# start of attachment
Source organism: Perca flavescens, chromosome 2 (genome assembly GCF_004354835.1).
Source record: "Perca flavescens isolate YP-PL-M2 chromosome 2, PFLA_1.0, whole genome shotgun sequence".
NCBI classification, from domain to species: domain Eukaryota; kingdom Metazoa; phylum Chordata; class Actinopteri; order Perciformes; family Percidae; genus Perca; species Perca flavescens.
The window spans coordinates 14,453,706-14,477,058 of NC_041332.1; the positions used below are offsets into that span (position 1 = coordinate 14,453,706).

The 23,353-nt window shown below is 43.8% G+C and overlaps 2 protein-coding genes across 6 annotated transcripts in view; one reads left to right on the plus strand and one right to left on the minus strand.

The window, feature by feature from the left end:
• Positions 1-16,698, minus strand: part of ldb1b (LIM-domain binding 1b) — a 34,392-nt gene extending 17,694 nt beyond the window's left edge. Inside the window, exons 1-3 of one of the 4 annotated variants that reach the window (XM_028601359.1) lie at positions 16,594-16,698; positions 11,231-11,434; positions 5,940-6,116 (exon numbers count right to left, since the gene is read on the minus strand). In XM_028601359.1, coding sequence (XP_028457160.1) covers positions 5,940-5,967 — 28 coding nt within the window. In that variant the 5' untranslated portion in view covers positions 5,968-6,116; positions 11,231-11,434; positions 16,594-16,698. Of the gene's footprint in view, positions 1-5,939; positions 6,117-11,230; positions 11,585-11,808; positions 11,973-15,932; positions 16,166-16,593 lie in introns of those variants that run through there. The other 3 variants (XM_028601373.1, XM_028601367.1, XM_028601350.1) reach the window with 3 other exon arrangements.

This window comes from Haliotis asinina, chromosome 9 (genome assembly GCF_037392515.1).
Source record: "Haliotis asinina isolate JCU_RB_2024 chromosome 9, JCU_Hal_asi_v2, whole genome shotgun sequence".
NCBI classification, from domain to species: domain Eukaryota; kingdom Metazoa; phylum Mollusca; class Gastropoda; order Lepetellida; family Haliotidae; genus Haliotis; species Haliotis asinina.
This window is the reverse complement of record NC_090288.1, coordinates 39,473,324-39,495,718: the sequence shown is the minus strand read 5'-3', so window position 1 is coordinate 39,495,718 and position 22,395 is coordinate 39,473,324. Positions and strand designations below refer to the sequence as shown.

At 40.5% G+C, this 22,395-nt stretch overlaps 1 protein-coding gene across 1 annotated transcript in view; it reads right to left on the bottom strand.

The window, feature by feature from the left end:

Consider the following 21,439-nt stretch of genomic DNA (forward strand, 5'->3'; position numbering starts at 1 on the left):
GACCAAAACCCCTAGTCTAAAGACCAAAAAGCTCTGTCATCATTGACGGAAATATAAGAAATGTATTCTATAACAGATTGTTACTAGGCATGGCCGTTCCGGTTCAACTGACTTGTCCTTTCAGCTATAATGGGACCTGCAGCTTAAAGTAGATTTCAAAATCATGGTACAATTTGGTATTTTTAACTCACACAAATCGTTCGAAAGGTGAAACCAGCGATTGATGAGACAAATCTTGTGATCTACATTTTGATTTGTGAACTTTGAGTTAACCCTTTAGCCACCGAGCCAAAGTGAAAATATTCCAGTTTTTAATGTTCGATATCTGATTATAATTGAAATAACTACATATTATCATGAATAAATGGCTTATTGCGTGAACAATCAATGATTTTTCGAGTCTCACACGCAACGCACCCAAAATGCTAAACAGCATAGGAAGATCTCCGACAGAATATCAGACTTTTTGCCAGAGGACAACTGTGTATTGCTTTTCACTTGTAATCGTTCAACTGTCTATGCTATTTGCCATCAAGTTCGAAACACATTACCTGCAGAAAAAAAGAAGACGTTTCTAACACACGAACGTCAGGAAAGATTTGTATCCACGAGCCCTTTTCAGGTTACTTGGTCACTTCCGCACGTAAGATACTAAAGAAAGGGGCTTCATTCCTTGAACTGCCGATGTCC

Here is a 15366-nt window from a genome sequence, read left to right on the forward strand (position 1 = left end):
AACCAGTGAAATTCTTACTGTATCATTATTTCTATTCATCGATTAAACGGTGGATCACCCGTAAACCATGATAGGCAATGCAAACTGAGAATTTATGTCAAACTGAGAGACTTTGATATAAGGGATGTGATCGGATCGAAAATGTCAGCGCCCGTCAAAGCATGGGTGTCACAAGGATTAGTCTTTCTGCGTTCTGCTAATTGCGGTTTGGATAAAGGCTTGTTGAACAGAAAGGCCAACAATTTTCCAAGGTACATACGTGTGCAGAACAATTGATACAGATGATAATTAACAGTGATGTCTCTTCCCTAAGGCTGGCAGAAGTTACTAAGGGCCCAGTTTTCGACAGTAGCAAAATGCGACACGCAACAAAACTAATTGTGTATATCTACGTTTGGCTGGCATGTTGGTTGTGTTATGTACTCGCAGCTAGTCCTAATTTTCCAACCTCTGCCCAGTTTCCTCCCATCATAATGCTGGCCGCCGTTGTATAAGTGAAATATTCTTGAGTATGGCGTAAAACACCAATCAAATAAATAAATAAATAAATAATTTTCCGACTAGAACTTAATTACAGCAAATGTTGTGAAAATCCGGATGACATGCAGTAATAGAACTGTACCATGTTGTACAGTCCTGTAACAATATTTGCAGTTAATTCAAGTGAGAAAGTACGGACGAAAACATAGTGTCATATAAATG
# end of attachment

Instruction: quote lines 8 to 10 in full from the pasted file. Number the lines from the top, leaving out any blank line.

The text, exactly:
This window comes from Haliotis asinina, chromosome 9 (genome assembly GCF_037392515.1).
Source record: "Haliotis asinina isolate JCU_RB_2024 chromosome 9, JCU_Hal_asi_v2, whole genome shotgun sequence".
NCBI classification, from domain to species: domain Eukaryota; kingdom Metazoa; phylum Mollusca; class Gastropoda; order Lepetellida; family Haliotidae; genus Haliotis; species Haliotis asinina.